It will be readily appreciated that the multilayered filtration
system for electrophoresis, microelectrophoresis or
chromatographic separation in accordance with the present
invention advantageously is preparable in any of practically used
sizes and forms (e.g., plates, columns, capillaries, etc.), and
maybe utilized for mass production.
- FIG. I illustrates examples of compositions of different
multitudinous discrete sequential gel systems and discrete
nonsequential multitudinous gelous molecular sieves with specific
- FIG. II shows a comparison between analytical potentials of
discrete polyacrylamide gels with sequentially increasing concentrations
versus discrete, nonsequential and multitudinous polyacrylamide-agarose
gels, forming sieves with specific partition
coefficients for analyzed macromolecules; and
- FIG. III is a schematic representation of molecular electrophoresis
based on use of novel systems of discrete nonsequential
multitudinous gelous molecular sieves with specific separation
The multilayered molecular filtration systems in accordance
with the invention comprise a series of at least about 5
discontinuous and nonsequential molecular sieves or separating
gel-layers which are effective to separate particles according
to a broad range of molecular weights when arranged in a regular
or irregular, i.e., sequential or nonsequential, successions
manner such that selected molecules or molecular groups are
retained by the specific "binding" or sieving layers of the
filtration system. The largest molecules are engaged by the
first sieving layer, while all other molecules of less size pass
into the next layer. The next sieve selectively keeps groups of
the next large molecules, but releases the rest of the molecules
of lesser size until separation of the molecular groups is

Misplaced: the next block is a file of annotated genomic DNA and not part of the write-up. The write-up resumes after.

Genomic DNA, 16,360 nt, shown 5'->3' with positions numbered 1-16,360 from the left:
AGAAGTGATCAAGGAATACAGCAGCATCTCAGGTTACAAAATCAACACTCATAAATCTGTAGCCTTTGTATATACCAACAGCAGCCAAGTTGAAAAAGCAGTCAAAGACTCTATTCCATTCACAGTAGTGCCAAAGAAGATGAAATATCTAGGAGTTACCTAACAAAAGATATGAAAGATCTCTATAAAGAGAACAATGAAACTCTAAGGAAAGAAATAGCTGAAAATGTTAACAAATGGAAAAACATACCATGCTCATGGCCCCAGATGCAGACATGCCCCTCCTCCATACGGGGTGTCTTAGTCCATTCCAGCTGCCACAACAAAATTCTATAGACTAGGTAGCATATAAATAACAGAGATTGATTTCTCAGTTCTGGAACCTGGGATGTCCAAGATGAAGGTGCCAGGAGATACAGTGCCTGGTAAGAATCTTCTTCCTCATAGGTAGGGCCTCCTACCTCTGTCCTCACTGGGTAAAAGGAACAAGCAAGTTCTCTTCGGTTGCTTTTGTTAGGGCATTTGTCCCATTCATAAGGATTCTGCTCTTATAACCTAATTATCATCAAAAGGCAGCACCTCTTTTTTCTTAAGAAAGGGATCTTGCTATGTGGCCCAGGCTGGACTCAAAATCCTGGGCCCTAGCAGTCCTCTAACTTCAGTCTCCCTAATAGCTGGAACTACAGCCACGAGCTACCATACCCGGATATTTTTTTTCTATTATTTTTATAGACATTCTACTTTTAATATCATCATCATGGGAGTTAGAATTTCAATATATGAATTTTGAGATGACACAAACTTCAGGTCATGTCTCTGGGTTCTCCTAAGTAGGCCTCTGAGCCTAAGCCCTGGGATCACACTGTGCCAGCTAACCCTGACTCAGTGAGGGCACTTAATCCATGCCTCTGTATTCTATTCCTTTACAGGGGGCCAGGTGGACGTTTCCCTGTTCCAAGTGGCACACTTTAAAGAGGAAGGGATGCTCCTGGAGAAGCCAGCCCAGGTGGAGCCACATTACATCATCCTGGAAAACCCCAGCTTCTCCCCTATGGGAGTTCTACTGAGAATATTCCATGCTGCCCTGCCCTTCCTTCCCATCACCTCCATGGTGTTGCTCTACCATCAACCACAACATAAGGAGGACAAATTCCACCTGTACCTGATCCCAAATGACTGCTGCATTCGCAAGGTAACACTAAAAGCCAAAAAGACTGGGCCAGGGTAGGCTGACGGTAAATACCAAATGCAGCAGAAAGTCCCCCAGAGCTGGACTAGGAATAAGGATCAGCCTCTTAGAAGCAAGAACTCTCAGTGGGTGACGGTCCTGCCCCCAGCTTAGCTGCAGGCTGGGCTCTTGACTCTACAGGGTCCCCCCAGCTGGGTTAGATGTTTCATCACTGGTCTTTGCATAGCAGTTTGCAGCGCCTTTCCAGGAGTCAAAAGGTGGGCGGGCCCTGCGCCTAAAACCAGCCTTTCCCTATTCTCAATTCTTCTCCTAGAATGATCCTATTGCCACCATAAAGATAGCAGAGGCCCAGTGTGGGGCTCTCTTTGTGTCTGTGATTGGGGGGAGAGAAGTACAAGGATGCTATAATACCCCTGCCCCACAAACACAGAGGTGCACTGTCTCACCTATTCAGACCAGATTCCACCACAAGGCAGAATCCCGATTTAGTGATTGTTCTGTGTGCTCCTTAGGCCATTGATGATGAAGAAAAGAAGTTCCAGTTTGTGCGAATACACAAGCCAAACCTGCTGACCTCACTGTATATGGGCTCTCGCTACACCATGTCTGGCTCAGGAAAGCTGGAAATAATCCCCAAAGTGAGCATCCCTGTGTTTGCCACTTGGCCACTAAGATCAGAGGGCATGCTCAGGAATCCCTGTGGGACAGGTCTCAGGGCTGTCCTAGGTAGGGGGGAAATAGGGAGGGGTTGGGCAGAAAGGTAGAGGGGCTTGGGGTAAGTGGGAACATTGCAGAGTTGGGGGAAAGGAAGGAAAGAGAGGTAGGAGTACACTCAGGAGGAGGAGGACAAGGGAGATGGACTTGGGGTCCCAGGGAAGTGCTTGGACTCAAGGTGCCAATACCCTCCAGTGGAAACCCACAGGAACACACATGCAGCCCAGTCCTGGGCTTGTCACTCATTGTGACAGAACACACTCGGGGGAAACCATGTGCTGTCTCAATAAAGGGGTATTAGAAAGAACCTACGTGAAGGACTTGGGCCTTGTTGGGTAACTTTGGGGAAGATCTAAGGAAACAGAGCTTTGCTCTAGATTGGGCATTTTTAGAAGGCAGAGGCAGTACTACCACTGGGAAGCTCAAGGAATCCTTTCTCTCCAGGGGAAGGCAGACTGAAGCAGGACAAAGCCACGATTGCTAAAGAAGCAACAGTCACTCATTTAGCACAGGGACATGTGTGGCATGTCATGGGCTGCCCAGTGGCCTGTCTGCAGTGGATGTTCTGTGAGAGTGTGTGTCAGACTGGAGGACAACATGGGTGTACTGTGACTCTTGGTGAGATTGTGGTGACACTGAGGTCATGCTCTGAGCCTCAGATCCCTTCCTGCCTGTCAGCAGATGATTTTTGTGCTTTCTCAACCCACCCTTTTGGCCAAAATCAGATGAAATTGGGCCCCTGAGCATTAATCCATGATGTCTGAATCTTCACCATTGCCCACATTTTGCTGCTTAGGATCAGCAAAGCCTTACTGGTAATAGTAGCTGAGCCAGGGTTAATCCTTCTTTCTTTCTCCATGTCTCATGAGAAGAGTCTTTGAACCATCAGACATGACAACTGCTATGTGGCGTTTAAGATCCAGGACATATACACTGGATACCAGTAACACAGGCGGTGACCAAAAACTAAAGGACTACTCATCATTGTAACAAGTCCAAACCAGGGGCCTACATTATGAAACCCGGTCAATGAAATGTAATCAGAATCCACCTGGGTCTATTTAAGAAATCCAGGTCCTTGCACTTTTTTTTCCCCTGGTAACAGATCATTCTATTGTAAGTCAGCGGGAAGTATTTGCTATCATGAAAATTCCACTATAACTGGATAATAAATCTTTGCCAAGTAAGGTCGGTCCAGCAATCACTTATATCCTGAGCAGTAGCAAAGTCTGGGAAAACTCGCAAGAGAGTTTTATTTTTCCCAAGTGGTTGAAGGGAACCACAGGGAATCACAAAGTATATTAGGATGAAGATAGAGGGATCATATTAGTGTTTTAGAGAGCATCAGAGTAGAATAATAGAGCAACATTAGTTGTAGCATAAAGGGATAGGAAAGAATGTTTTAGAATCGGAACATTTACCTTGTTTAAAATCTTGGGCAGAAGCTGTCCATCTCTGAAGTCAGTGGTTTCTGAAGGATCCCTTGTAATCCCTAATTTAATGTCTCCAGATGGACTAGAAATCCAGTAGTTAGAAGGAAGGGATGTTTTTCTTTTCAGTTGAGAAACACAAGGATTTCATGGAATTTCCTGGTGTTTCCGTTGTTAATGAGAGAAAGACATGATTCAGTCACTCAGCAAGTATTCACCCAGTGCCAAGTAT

completed. Optionally, the filtration system may contain a
number of non-sieving or "nonbinding" layers which function to
increase the resolution of the separation in certain cases.
The particles or molecules which may be separated are of
various origin (synthetic or occurring in the nature) with unrestricted
significance, e.g., in chemistry, pharmacology,
biochemistry, pathophysiology, plant or animal physiology, or in
The separating gel layers may be prepared from all known
media including, but not limited to, cellulose acetate, starch
gels, agar-gels, agarose-gels, gels of agarose derivatives,
polyacrylamide gels, gradient polyacrylamide gels of different
gradients (e.g., from 2% to 27% of PAA and 4% to 30% of PAA),
pore gradient polyacrylamide gels, mixture of, or combinations
of polyacrylamide gels and different derivatives of agarose or
other polysaccharides, immunofixative or biospecific sorbants ,as
well as any of the above gels with addition of protein-complexes-forming
variants (SDS), urea, or emulators (TRITONS), or glass
adhesives, etc. The gels may be solid, semifluid or fluid.
This invention is most advantageous in separations and/or
determinations of molecular weights of unknown particles, or
those mixtures of particles with very broad molecular sizes and
weights or mixtures of very small as well as very large particles.
The object of the discrete system of layers is to filter-up,
or otherwise separate macromolecular mixtures according to their
molecular sizes in such a manner that each of the layers excluded
(or retains, or delays) groups of molecules of higher order and
releases all other molecules of lower order, e.g., of smaller
molecular sizes, until the groups of the smallest molecular size